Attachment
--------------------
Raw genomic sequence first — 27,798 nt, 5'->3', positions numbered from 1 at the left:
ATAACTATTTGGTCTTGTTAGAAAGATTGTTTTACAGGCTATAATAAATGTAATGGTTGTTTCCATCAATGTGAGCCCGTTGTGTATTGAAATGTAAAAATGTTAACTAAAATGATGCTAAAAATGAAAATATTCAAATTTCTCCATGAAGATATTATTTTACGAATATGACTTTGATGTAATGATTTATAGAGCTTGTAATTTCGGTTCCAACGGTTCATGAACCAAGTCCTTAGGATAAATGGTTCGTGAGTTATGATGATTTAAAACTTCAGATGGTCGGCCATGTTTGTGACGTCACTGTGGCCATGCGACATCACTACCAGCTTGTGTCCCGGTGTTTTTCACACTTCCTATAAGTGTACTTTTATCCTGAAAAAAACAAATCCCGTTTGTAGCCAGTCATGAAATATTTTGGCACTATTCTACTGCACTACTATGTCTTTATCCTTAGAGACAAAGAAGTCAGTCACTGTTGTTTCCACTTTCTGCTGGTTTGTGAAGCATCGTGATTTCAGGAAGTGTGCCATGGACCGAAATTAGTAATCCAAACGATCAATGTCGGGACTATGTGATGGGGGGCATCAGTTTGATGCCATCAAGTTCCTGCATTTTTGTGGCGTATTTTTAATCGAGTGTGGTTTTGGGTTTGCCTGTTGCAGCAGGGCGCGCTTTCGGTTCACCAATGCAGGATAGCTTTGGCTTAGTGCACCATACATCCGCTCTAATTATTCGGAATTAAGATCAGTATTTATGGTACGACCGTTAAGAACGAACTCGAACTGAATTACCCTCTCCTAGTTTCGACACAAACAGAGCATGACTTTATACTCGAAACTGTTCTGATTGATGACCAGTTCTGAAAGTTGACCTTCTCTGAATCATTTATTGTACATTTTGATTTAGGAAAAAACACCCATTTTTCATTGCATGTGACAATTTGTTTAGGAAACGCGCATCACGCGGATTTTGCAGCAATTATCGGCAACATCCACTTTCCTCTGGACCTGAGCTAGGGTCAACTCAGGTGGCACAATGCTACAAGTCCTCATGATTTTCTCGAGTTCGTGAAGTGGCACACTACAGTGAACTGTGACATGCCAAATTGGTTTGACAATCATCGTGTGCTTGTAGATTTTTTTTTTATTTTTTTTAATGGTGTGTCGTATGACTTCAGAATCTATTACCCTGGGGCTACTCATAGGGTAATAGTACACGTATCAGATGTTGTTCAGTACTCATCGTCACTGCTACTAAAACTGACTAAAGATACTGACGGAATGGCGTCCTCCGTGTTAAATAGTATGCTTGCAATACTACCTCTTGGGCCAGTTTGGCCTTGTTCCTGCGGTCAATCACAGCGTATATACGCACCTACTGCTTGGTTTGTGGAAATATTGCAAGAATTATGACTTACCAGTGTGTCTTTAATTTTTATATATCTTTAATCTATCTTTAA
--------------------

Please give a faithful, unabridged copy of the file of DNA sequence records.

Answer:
Raw genomic sequence first — 27,798 nt, 5'->3', positions numbered from 1 at the left:
ATAACTATTTGGTCTTGTTAGAAAGATTGTTTTACAGGCTATAATAAATGTAATGGTTGTTTCCATCAATGTGAGCCCGTTGTGTATTGAAATGTAAAAATGTTAACTAAAATGATGCTAAAAATGAAAATATTCAAATTTCTCCATGAAGATATTATTTTACGAATATGACTTTGATGTAATGATTTATAGAGCTTGTAATTTCGGTTCCAACGGTTCATGAACCAAGTCCTTAGGATAAATGGTTCGTGAGTTATGATGATTTAAAACTTCAGATGGTCGGCCATGTTTGTGACGTCACTGTGGCCATGCGACATCACTACCAGCTTGTGTCCCGGTGTTTTTCACACTTCCTATAAGTGTACTTTTATCCTGAAAAAAACAAATCCCGTTTGTAGCCAGTCATGAAATATTTTGGCACTATTCTACTGCACTACTATGTCTTTATCCTTAGAGACAAAGAAGTCAGTCACTGTTGTTTCCACTTTCTGCTGGTTTGTGAAGCATCGTGATTTCAGGAAGTGTGCCATGGACCGAAATTAGTAATCCAAACGATCAATGTCGGGACTATGTGATGGGGGGCATCAGTTTGATGCCATCAAGTTCCTGCATTTTTGTGGCGTATTTTTAATCGAGTGTGGTTTTGGGTTTGCCTGTTGCAGCAGGGCGCGCTTTCGGTTCACCAATGCAGGATAGCTTTGGCTTAGTGCACCATACATCCGCTCTAATTATTCGGAATTAAGATCAGTATTTATGGTACGACCGTTAAGAACGAACTCGAACTGAATTACCCTCTCCTAGTTTCGACACAAACAGAGCATGACTTTATACTCGAAACTGTTCTGATTGATGACCAGTTCTGAAAGTTGACCTTCTCTGAATCATTTATTGTACATTTTGATTTAGGAAAAAACACCCATTTTTCATTGCATGTGACAATTTGTTTAGGAAACGCGCATCACGCGGATTTTGCAGCAATTATCGGCAACATCCACTTTCCTCTGGACCTGAGCTAGGGTCAACTCAGGTGGCACAATGCTACAAGTCCTCATGATTTTCTCGAGTTCGTGAAGTGGCACACTACAGTGAACTGTGACATGCCAAATTGGTTTGACAATCATCGTGTGCTTGTAGATTTTTTTTTTATTTTTTTTAATGGTGTGTCGTATGACTTCAGAATCTATTACCCTGGGGCTACTCATAGGGTAATAGTACACGTATCAGATGTTGTTCAGTACTCATCGTCACTGCTACTAAAACTGACTAAAGATACTGACGGAATGGCGTCCTCCGTGTTAAATAGTATGCTTGCAATACTACCTCTTGGGCCAGTTTGGCCTTGTTCCTGCGGTCAATCACAGCGTATATACGCACCTACTGCTTGGTTTGTGGAAATATTGCAAGAATTATGACTTACCAGTGTGTCTTTAATTTTTATATATCTTTAATCTATCTTTAA